Susan Schnur: Ariadne, so this Shekhinah Sh’ma popped into your mind full-blown?
Ariadne lieber: Yes. I was praying, and I often pray feeling half-alienated. Here’s the traditional Sh’ma: “Hear, O Israel: the Lord our God, the Lord is One. Blessed be His glorious kingdom forever and ever.” Ichhh…. The words “Lord,” “His,” “glorious kingdom” — I don’t relate to lords and kingdoms. Spiritually, this isn’t what I need to say. For goodness sake, it’s the 21st century.
Schnur: Your doctoral dissertation was on the motif of joy in biblical prophecies, and you’re a spiritual intuitive. This makes you an interesting pray-er. Can you walk us through these six little words?
Lieber: Well, the first two words are unchanged — “Sh’ma Yisrael” — but I certainly don’t think of translating them as “Hear, O Israel,” which is the traditional rendering. That has an administrative sound to me and feels patronizing and anti-me. “Listen, Israel” is much stronger, more open, it’s not somebody trying to tell you — trying to tell the one who’s praying — what to do. It’s a process; listening is deep. It’s active. “Listen” means “Stop for a moment. Become absorbed in this.” The pray-er will come up with something. “Listen” — I’m getting my own attention here.
Schnur: Paying attention is a spiritual act. It’s like that magnificent Denise Levertov poem about marriage. One partner says to the other, “You have my attention” — what an exquisite thing to say to the one you love. “You have my attention: which is a tenderness, beyond what I may say.” I’ve done wedding ceremonies where I adapt this poem into nuptial vows.
Lieber: “Listen, Israel” is also someone else talking to the ancient Israelites, myself among them. It’s the eternal me, the big me. It’s Everyjew. It’s Frankie’s “the we of me” from Member of the Wedding.
Schnur: And Walt Whitman’s “I contain multitudes….”
Lieber: Right. Embracing everything. “Sh’ma Yisrael” is an invitation: “Okay, I’m listening, I’m excited. What do you have to say?”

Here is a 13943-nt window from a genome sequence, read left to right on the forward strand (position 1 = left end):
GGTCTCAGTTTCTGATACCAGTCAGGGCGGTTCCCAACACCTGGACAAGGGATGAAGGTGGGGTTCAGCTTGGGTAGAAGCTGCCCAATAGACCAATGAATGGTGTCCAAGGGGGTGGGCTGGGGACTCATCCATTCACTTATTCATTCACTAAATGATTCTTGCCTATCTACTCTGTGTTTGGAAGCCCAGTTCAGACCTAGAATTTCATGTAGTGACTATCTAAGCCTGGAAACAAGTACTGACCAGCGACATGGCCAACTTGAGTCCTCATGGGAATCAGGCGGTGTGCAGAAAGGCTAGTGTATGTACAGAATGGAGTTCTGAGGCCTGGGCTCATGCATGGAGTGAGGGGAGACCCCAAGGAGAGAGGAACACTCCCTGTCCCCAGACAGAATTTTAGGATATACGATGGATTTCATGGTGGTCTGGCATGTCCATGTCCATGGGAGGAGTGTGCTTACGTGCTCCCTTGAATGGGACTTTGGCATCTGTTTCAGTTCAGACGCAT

Schnur: Well, the next two words: “Ha-Shekhinah b’kirbainu” — that God’s presence or indwelling is in our inmost being, is among us.
Lieber: Yes. The Shekhinah is a female naming of God, it’s the term for divine immanence; that is, the God within us, circulating all around us, the God in everything. It’s not the God over us, it’s not that Lord God on a throne.
Schnur: The Shekhinah dwells with us.
Lieber: I don’t like the word “God.” It’s a dry word. It’s cold. It doesn’t do anything for me. It has a masculine sound in my ear. Gott. Sort of military. A choppy, cut sound. To be honest, it repels me. Shekhinah takes me further, to a different place. Shekhinah is a spirit, not an image. It’s a feeling of divinity all around you. A presence you can’t deny, an indwelling. In Chinese, it’s your Qi [pronounced “chee”]. And I like “the” Shekhinah — it’s an honorific that includes us.
Schnur: How are you with “the Lord our God” — “Adonai Elohainu” — in the original Sh’ma?
Lieber: It’s so distant. It’s out there. Where is this guy? Who cares? There’s nothing personal about “the Lord our God.” It doesn’t locate godliness. Somebody outside of us — a male, maybe Moses — is ordering us (“Hear, O Israel!”) to hear that the Lord is our God. Ughh. It’s unilateral, uni-directional. My “Listen, Israel” is very internal, it’s preparing us for something beautiful, something whispered and inclusive and complete, something so holy.
Schnur: It’s a mean and frightening world out there, a mutilated world. It’s imperative that humanity locates the divine within itself.